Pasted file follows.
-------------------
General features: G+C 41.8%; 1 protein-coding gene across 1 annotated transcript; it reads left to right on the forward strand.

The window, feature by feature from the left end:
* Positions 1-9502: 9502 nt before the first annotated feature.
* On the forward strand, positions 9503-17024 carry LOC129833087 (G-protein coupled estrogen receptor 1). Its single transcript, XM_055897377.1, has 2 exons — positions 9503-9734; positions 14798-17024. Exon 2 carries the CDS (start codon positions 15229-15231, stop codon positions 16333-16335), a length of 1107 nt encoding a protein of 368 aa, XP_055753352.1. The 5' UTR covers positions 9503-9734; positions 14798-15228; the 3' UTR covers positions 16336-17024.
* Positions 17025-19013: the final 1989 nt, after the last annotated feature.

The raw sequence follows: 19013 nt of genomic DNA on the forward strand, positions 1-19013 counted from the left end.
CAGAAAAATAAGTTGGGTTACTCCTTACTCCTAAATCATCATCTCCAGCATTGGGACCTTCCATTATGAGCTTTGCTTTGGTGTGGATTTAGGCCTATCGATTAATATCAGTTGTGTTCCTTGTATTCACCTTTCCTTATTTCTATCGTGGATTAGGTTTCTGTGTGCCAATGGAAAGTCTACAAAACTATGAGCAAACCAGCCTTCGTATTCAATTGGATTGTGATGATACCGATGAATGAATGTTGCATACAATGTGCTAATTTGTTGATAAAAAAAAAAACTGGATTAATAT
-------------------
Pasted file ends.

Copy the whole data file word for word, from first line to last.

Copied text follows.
General features: G+C 41.8%; 1 protein-coding gene across 1 annotated transcript; it reads left to right on the forward strand.

The window, feature by feature from the left end:
* Positions 1-9502: 9502 nt before the first annotated feature.
* On the forward strand, positions 9503-17024 carry LOC129833087 (G-protein coupled estrogen receptor 1). Its single transcript, XM_055897377.1, has 2 exons — positions 9503-9734; positions 14798-17024. Exon 2 carries the CDS (start codon positions 15229-15231, stop codon positions 16333-16335), a length of 1107 nt encoding a protein of 368 aa, XP_055753352.1. The 5' UTR covers positions 9503-9734; positions 14798-15228; the 3' UTR covers positions 16336-17024.
* Positions 17025-19013: the final 1989 nt, after the last annotated feature.

The raw sequence follows: 19013 nt of genomic DNA on the forward strand, positions 1-19013 counted from the left end.
CAGAAAAATAAGTTGGGTTACTCCTTACTCCTAAATCATCATCTCCAGCATTGGGACCTTCCATTATGAGCTTTGCTTTGGTGTGGATTTAGGCCTATCGATTAATATCAGTTGTGTTCCTTGTATTCACCTTTCCTTATTTCTATCGTGGATTAGGTTTCTGTGTGCCAATGGAAAGTCTACAAAACTATGAGCAAACCAGCCTTCGTATTCAATTGGATTGTGATGATACCGATGAATGAATGTTGCATACAATGTGCTAATTTGTTGATAAAAAAAAAAACTGGATTAATAT